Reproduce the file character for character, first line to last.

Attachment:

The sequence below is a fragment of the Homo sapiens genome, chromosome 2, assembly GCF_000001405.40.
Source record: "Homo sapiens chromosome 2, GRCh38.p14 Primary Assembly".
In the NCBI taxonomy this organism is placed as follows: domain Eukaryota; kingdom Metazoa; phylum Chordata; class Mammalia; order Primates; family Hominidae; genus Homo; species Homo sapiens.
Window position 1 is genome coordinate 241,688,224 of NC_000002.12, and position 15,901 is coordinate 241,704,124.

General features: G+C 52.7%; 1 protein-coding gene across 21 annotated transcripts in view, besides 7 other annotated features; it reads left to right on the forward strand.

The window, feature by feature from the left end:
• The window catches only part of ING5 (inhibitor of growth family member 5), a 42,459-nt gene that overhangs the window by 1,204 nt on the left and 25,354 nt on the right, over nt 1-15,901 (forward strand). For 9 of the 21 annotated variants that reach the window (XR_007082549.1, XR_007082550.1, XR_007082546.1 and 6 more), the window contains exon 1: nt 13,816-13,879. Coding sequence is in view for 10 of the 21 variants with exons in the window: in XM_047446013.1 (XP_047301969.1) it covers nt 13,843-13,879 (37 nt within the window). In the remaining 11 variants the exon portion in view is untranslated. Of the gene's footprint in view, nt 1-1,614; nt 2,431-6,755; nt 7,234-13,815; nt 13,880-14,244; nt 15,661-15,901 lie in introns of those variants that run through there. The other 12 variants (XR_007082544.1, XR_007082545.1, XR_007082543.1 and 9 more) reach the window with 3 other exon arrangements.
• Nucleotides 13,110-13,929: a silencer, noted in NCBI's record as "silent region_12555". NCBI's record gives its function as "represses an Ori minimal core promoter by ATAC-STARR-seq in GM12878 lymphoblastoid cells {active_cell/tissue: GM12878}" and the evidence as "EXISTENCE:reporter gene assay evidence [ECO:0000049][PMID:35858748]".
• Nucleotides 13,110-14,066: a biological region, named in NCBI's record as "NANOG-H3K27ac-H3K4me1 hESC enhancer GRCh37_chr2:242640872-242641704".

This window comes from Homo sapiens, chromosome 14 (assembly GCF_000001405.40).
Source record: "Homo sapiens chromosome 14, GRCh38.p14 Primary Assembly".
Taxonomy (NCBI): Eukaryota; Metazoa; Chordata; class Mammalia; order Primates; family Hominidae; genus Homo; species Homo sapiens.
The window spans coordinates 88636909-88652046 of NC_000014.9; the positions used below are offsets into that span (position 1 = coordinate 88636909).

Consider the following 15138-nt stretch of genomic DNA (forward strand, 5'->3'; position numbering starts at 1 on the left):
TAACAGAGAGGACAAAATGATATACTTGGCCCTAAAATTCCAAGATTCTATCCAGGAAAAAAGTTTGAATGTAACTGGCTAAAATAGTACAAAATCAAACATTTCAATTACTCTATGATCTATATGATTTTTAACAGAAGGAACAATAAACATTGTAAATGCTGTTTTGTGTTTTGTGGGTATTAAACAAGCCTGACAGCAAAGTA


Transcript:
The sequence below is a fragment of the Homo sapiens genome, chromosome 2, assembly GCF_000001405.40.
Source record: "Homo sapiens chromosome 2, GRCh38.p14 Primary Assembly".
In the NCBI taxonomy this organism is placed as follows: domain Eukaryota; kingdom Metazoa; phylum Chordata; class Mammalia; order Primates; family Hominidae; genus Homo; species Homo sapiens.
Window position 1 is genome coordinate 241,688,224 of NC_000002.12, and position 15,901 is coordinate 241,704,124.

General features: G+C 52.7%; 1 protein-coding gene across 21 annotated transcripts in view, besides 7 other annotated features; it reads left to right on the forward strand.

The window, feature by feature from the left end:
• The window catches only part of ING5 (inhibitor of growth family member 5), a 42,459-nt gene that overhangs the window by 1,204 nt on the left and 25,354 nt on the right, over nt 1-15,901 (forward strand). For 9 of the 21 annotated variants that reach the window (XR_007082549.1, XR_007082550.1, XR_007082546.1 and 6 more), the window contains exon 1: nt 13,816-13,879. Coding sequence is in view for 10 of the 21 variants with exons in the window: in XM_047446013.1 (XP_047301969.1) it covers nt 13,843-13,879 (37 nt within the window). In the remaining 11 variants the exon portion in view is untranslated. Of the gene's footprint in view, nt 1-1,614; nt 2,431-6,755; nt 7,234-13,815; nt 13,880-14,244; nt 15,661-15,901 lie in introns of those variants that run through there. The other 12 variants (XR_007082544.1, XR_007082545.1, XR_007082543.1 and 9 more) reach the window with 3 other exon arrangements.
• Nucleotides 13,110-13,929: a silencer, noted in NCBI's record as "silent region_12555". NCBI's record gives its function as "represses an Ori minimal core promoter by ATAC-STARR-seq in GM12878 lymphoblastoid cells {active_cell/tissue: GM12878}" and the evidence as "EXISTENCE:reporter gene assay evidence [ECO:0000049][PMID:35858748]".
• Nucleotides 13,110-14,066: a biological region, named in NCBI's record as "NANOG-H3K27ac-H3K4me1 hESC enhancer GRCh37_chr2:242640872-242641704".

This window comes from Homo sapiens, chromosome 14 (assembly GCF_000001405.40).
Source record: "Homo sapiens chromosome 14, GRCh38.p14 Primary Assembly".
Taxonomy (NCBI): Eukaryota; Metazoa; Chordata; class Mammalia; order Primates; family Hominidae; genus Homo; species Homo sapiens.
The window spans coordinates 88636909-88652046 of NC_000014.9; the positions used below are offsets into that span (position 1 = coordinate 88636909).

Consider the following 15138-nt stretch of genomic DNA (forward strand, 5'->3'; position numbering starts at 1 on the left):
TAACAGAGAGGACAAAATGATATACTTGGCCCTAAAATTCCAAGATTCTATCCAGGAAAAAAGTTTGAATGTAACTGGCTAAAATAGTACAAAATCAAACATTTCAATTACTCTATGATCTATATGATTTTTAACAGAAGGAACAATAAACATTGTAAATGCTGTTTTGTGTTTTGTGGGTATTAAACAAGCCTGACAGCAAAGTA